“Every Podiatrist works differently,” she continues. “I take an individualized approach to medicine—in other words, each patient requires an individual evaluation because what works well for one patient may not help another. It’s important to take the time to get to know the patient and determine what treatment plan will work best based on their preferences. So, for example, I’ll take into account a patient’s level of activity, family involvement, medical history and specific goals when creating their unique treatment plan.” 

“Some patients may prefer a more aggressive approach to treatment that would allow a quicker return to sports and activity. Others would rather take a more a conservative approach for the same issue. In a way,” Dr. Barton comments, “I think of the patient as the captain of a team with myself as the coach. I want to learn about what they want—what their goals are. And, if the captain wants to win a championship, then as coach it’s my job to get them there.”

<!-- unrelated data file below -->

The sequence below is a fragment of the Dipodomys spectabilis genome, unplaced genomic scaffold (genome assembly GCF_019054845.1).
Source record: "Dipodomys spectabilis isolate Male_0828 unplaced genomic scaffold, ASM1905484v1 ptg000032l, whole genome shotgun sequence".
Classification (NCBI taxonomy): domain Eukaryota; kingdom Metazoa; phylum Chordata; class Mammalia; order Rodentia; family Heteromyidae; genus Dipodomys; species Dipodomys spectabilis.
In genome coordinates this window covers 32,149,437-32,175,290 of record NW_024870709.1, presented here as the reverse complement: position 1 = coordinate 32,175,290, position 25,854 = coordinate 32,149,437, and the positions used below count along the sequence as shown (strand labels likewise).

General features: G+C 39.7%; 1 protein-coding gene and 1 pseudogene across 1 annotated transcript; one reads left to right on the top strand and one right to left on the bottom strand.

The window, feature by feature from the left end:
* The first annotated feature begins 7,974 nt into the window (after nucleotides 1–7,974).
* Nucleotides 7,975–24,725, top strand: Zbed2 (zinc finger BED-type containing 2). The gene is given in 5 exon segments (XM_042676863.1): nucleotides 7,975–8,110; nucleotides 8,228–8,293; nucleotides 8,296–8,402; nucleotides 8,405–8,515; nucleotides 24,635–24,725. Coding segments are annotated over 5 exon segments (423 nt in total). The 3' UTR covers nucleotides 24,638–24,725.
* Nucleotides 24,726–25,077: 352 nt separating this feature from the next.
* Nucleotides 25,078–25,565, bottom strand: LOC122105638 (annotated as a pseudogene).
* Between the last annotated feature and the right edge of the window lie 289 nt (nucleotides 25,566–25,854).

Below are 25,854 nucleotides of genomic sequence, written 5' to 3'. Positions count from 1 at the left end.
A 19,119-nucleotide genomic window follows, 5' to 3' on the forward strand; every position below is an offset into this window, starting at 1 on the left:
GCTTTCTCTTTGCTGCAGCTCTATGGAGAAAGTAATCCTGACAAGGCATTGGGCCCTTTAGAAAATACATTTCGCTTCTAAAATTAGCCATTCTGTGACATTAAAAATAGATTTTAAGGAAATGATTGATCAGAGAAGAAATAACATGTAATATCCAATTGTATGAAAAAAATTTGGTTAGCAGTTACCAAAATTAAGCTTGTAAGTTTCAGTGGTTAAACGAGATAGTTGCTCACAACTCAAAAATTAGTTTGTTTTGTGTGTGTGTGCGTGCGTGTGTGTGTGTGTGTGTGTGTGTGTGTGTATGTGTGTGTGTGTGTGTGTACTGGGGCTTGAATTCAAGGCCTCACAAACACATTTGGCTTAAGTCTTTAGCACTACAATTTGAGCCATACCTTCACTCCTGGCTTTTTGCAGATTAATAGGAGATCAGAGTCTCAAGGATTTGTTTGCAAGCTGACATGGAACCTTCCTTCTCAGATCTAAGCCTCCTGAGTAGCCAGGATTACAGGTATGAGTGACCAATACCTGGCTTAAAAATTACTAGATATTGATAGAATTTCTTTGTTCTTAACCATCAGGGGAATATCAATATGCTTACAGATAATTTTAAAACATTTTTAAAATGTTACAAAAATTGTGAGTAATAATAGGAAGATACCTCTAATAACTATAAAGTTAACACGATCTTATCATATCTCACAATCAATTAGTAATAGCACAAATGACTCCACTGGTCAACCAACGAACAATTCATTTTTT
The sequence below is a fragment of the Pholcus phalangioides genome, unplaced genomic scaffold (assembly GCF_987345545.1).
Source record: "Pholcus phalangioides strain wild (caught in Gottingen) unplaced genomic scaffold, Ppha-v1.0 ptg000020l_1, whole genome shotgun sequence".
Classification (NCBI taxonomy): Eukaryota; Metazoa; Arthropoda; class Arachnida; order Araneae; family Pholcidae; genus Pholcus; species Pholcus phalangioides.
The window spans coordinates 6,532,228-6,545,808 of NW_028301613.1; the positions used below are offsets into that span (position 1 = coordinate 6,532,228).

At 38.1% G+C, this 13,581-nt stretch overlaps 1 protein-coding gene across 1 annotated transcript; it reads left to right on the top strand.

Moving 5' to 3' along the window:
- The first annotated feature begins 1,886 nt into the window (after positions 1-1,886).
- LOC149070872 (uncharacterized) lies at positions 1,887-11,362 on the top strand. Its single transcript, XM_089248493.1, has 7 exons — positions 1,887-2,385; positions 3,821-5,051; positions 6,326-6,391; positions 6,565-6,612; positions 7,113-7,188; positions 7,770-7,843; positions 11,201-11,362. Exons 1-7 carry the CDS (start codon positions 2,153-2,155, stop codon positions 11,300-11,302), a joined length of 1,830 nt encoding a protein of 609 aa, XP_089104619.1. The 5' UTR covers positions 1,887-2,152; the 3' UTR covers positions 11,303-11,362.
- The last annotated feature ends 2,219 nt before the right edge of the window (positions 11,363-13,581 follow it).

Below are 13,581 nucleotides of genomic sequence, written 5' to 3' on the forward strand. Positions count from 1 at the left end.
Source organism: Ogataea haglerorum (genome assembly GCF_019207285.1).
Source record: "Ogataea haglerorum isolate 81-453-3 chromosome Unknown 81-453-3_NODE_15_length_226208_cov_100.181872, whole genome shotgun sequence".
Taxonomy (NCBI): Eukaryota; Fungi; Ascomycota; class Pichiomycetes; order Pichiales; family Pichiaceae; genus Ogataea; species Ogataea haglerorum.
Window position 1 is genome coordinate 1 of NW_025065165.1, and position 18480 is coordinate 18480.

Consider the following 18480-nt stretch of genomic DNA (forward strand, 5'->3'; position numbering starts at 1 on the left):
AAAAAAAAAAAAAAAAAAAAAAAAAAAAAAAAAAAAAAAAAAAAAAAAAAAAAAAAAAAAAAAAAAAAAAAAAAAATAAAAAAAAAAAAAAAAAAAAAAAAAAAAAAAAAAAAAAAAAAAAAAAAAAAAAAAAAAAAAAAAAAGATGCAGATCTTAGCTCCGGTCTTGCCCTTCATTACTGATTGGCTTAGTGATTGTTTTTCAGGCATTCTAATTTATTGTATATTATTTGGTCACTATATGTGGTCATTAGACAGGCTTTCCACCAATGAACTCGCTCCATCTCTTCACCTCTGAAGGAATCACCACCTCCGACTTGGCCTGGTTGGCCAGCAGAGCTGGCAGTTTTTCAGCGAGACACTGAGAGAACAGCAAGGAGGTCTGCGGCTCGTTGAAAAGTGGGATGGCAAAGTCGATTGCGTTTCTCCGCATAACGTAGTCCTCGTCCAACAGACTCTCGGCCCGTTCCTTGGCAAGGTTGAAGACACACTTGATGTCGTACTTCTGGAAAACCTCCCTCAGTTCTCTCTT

Why is foot and ankle health important? 

Importance of healthy feet and anklesYour feet and ankles provide the foundation—literally and figuratively—to your life. A healthy and active life starts, in part, with healthy feet and ankles. “Injuries of the foot and ankle, as well as pain of any type, can be very difficult for people to handle,” says Dr. Barton, adding, “It limits their ability to move and it limits their ability to be active both in life and in the community. For this reason,” she continues, “maintaining good foot and ankle health is an integral part of maintaining a person’s mobility and independence.”